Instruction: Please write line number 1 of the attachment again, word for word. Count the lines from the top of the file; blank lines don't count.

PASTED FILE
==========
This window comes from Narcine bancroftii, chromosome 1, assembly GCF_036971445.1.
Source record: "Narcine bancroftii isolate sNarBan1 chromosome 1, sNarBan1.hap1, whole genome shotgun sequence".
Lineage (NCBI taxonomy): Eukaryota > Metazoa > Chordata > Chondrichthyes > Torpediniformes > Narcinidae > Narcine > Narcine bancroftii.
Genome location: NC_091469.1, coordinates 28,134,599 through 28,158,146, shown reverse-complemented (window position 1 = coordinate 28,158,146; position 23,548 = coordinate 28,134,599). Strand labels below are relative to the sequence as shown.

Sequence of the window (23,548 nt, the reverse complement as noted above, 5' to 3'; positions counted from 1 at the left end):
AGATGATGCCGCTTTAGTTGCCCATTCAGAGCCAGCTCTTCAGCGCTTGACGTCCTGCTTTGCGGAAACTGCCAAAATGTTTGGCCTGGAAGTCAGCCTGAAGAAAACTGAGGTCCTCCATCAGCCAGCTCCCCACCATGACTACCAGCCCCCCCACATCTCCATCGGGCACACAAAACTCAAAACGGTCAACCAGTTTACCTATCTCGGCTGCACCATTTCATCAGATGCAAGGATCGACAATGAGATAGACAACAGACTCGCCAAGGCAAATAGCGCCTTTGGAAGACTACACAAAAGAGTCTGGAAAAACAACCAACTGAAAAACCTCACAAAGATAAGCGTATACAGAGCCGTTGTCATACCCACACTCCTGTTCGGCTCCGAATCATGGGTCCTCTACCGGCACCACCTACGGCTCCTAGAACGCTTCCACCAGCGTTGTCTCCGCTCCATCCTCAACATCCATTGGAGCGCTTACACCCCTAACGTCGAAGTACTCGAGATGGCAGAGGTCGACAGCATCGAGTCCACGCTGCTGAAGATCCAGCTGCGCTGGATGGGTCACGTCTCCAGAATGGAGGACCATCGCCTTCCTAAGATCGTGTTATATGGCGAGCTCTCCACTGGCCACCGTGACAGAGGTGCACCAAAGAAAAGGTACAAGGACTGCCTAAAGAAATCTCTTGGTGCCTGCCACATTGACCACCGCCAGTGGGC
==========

This window comes from Narcine bancroftii, chromosome 1, assembly GCF_036971445.1.